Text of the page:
Are part-worn tyres safe?

In straitened times it’s little wonder so many drivers baulk at the cost of a new set of tyres. One solution, at least for some, is to avoid buying brand new rubber altogether and instead buy tyres that have already been used by somebody else. They’re called part-worn tyres.

UK law on part-worn tyres

In the UK, buying or selling part-worn tyres is not illegal. In fact, according to industry body TyreSafe, as many as 5.5 million used tyres are sold here every year. Vendors are bound by law to adhere to a number of strict regulations, however. First and foremost, second-hand tyres should be in good condition, which means no bulges in the sidewall and no large cuts in the tread, while none of the structural carcass or cords should be visible. Additionally, they should have have at least 2mm of tread across their width and around their circumference, and they should be clearly and permanently marked ‘part-worn’ in upper case letters at least 4mm in height on their sidewalls.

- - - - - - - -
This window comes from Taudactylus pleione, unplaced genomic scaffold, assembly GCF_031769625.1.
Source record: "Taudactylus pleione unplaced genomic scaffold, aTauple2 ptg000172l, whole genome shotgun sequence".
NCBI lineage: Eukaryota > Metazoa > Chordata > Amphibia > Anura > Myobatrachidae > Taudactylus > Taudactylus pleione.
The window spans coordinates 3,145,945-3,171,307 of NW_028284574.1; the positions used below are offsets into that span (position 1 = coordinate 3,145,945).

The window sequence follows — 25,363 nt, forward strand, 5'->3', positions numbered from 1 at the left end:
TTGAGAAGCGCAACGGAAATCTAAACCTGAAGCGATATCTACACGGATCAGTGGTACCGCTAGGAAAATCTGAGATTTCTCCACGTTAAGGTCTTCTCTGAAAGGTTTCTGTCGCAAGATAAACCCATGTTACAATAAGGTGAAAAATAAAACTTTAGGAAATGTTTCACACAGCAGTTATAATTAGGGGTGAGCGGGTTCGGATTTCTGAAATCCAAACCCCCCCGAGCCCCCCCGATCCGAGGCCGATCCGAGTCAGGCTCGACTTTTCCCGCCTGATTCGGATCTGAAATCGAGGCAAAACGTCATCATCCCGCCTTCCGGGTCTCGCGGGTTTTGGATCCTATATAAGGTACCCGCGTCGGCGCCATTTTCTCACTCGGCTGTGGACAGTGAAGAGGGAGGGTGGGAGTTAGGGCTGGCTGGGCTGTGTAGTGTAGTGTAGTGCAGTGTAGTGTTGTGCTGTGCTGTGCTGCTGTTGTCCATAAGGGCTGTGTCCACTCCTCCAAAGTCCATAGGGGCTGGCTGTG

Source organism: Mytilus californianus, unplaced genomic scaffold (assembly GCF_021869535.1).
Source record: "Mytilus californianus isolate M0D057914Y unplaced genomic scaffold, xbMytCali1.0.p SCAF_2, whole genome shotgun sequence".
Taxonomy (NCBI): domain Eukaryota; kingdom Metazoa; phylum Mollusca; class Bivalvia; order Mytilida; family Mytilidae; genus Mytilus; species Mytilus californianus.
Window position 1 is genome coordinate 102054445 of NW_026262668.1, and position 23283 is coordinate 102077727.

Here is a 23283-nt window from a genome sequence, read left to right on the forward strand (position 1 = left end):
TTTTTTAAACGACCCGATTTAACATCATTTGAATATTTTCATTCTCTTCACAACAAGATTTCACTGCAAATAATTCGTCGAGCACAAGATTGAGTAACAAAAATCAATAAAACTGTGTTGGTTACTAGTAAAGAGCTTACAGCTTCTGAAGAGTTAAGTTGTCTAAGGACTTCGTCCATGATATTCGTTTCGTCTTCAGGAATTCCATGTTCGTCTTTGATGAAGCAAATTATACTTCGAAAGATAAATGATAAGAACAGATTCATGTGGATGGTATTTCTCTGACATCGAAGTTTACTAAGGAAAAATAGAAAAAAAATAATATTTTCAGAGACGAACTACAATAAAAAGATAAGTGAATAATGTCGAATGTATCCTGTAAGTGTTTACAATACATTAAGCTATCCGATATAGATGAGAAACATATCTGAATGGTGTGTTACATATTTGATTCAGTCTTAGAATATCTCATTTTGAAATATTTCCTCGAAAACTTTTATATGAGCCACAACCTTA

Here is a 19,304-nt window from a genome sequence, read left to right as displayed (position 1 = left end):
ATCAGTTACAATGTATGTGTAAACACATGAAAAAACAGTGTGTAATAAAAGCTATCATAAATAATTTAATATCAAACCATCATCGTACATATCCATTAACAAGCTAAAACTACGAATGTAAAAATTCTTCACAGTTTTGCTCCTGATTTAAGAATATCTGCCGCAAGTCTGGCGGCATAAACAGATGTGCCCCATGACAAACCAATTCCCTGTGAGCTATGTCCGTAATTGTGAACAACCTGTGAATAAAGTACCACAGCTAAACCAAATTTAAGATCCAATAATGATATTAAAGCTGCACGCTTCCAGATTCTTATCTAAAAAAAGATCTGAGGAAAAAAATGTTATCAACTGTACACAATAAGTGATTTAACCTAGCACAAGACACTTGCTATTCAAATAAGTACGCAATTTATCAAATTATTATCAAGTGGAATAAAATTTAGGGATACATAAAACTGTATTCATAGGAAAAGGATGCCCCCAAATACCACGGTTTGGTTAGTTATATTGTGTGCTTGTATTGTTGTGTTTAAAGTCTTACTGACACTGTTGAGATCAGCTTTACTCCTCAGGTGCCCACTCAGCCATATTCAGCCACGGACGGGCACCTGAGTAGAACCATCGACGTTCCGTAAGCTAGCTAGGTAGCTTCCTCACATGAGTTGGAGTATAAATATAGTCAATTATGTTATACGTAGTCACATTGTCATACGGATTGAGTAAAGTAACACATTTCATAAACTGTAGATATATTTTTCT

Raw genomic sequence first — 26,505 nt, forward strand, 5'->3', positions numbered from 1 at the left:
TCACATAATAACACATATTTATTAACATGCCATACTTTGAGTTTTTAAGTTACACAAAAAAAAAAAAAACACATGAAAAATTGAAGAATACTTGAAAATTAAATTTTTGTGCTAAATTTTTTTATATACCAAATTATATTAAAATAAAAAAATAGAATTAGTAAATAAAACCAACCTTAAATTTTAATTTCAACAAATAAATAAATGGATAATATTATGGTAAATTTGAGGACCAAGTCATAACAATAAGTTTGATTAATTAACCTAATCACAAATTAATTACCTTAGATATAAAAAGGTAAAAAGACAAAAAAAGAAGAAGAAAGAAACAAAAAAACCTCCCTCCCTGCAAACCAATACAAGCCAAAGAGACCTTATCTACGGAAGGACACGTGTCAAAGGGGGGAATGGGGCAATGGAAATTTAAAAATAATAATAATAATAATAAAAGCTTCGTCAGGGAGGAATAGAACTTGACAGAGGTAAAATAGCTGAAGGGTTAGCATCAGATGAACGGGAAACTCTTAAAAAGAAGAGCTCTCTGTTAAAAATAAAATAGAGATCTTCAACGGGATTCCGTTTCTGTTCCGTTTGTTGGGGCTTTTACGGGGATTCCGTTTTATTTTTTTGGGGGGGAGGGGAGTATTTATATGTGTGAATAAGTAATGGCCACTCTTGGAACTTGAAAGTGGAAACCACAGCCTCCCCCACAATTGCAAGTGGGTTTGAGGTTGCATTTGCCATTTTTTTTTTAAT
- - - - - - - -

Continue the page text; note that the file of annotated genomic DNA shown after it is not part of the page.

Although these regulations are very straightforward, many part-worn tyre suppliers are known to flout them. If you are considering buying a set of used tyres, make sure the vendor is compliant with these laws – and remember, tyres that do not meet these minimum requirements could cause you to have a very serious accident.

Advantages of part-worn tyres

As has been pointed out many times before, if you buy a second-hand car and don’t replace the tyres with a new set immediately, you are in effect buying part-worn tyres. Lots of us will admit to having done exactly that with no idea whatsoever where those tyres have come from or what their history might be.

Some part-worn tyres are shipped over from Germany, where the minimum legal tread depth is 3mm. In the UK it’s 1.6mm, so a part-worn tyre imported from Germany will still have plenty of tread left and perhaps a couple of thousand miles still to run.

The big advantage of part-worn tyres, of course, is that they cost less than brand new tyres. What’s more, by buying a set of used rubber you might be able to afford a higher quality tyre from a big name brand, rather than a budget tyre from a manufacturer you’ve never heard of.

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Paul Heaton, R&D Director at Pirelli UK feels very strongly about part-worn tyres. “All part-worn tyres are required to be thoroughly inspected internally and externally before sale, but in reality, far too many have not been checked at all,’ he says. ‘Many tyres are sold with structural damage that should mean the tyre is scrapped. The best course of action is simply to avoid part-worn tyres.”